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General practitioners' perceptions of after hours primary medical care services: A Toowoomba, Queensland, Australia study

journal contribution
posted on 21.05.2019, 00:00 by Desley Hegney, PP Fahey, A Nanka
INTRODUCTION: This article reports on a project, undertaken in 2002 in the regional city of Toowoomba, Queensland, Australia, that investigated the viability of establishing an after-hours primary medical care (AHPMC) service. OBJECTIVES: To ascertain GPs' perceptions of the adequacy of AHPMC services in Toowoomba. DESIGN: Thirty GPs were randomly selected to participate in face-to-face interviews using a semi-structured interview tool. SETTING: Toowoomba, Australia is the largest inland non-capital city in Australia. It is located approximately 130 km west of Brisbane, the State capital city and is a referral centre for patients from the rural and remote communities of south-west Queensland. PARTICIPANTS: 15 male and 15 female GPs. RESULTS: While the majority of participants believed the current provision of AHPMC in Toowoomba was adequate, they stated that the provision of AHPMC services was onerous and, given a choice, they would prefer to refer all patients seeking care between 2200 and 0800 hours to an Emergency Department (ED). Similar to GPs who work in rural and remote areas of Australia, they believed that AHPMC work was poorly remunerated, had an adverse effect on their lifestyle and could endanger their personal and their patient's safety. CONCLUSION: The findings of this study confirm previous studies into the perceptions of GPs to the provision of AHPMC in a regional city. Additionally, while the GPs in Toowoomba have the options of referring after-hours patients to an ED and being part of a large GP after hours cooperative, their opinions on after-hours work did not differ significantly from those expressed by GPs working in rural and remote areas of Australia. The GPs in this study, given the option, would prefer not to undertake an AHMPC service provision between 2200 and 0800 and many had chosen not to do so, instead directing their patients at this time to one of the two EDs located in Toowoomba.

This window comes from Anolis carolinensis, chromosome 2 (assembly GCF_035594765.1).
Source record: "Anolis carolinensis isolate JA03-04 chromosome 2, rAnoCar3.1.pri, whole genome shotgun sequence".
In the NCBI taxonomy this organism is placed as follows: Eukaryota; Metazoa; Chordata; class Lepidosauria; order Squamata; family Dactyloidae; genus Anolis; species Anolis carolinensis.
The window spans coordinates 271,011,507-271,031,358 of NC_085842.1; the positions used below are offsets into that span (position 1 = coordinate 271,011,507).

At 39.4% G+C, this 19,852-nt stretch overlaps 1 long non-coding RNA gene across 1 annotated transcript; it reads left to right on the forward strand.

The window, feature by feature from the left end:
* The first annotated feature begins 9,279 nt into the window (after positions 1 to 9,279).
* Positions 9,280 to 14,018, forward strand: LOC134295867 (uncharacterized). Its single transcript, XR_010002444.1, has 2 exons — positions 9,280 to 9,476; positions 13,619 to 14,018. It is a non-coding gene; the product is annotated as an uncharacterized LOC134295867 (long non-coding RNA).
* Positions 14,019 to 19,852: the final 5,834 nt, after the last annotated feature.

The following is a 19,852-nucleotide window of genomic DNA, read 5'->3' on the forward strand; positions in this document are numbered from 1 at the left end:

History

Volume

4

Issue

2

Start Page

1

End Page

9

Number of Pages

9

eISSN

1445-6354

Location

Australia

Language

eng

Peer Reviewed

Yes

Open Access

No

External Author Affiliations

University of Southern Queensland

Era Eligible

Yes

Journal

Rural Remote Health